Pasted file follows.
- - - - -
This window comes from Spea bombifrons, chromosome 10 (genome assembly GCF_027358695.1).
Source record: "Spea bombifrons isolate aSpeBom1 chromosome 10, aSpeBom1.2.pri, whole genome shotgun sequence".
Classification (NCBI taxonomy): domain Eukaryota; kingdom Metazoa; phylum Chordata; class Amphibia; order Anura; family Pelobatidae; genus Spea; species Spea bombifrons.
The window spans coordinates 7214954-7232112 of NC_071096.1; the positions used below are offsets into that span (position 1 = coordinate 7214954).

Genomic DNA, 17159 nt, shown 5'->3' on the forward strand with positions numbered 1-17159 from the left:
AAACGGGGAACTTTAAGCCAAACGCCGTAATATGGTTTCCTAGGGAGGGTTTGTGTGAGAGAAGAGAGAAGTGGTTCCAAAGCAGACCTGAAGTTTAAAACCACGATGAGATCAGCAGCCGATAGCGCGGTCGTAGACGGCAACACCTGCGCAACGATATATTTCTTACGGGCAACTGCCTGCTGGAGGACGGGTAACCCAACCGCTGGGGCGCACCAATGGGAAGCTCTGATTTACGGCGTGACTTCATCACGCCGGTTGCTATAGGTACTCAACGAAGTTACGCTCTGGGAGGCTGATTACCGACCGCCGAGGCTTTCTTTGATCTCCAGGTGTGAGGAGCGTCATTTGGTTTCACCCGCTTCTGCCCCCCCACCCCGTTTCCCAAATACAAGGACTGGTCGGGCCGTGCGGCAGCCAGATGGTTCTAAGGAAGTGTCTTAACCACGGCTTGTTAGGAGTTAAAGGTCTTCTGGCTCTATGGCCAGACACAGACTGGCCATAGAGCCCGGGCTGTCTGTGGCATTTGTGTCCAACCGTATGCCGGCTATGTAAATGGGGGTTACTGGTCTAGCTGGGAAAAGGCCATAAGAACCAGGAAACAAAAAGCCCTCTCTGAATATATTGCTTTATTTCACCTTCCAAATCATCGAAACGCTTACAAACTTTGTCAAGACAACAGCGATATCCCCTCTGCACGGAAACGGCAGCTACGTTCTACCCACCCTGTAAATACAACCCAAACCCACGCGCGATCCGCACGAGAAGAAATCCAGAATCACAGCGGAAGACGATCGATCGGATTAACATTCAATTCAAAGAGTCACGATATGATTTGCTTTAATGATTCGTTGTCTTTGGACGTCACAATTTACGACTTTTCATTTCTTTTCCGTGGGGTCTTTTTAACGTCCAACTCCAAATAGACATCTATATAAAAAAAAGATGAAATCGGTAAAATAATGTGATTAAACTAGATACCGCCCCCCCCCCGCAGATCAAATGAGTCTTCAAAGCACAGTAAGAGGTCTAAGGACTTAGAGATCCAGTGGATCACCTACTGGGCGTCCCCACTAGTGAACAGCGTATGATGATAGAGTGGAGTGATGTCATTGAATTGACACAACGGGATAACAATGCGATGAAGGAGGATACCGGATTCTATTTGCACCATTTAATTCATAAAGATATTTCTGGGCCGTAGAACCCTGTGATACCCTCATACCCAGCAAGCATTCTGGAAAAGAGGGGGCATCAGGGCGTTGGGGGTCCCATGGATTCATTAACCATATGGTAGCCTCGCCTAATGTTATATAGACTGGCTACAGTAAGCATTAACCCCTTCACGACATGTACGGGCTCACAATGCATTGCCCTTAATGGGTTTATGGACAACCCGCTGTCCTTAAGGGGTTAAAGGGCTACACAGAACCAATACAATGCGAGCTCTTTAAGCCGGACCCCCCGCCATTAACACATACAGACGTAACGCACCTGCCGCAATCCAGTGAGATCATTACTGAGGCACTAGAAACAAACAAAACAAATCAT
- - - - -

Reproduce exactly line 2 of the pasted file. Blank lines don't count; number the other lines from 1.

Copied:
Source record: "Spea bombifrons isolate aSpeBom1 chromosome 10, aSpeBom1.2.pri, whole genome shotgun sequence".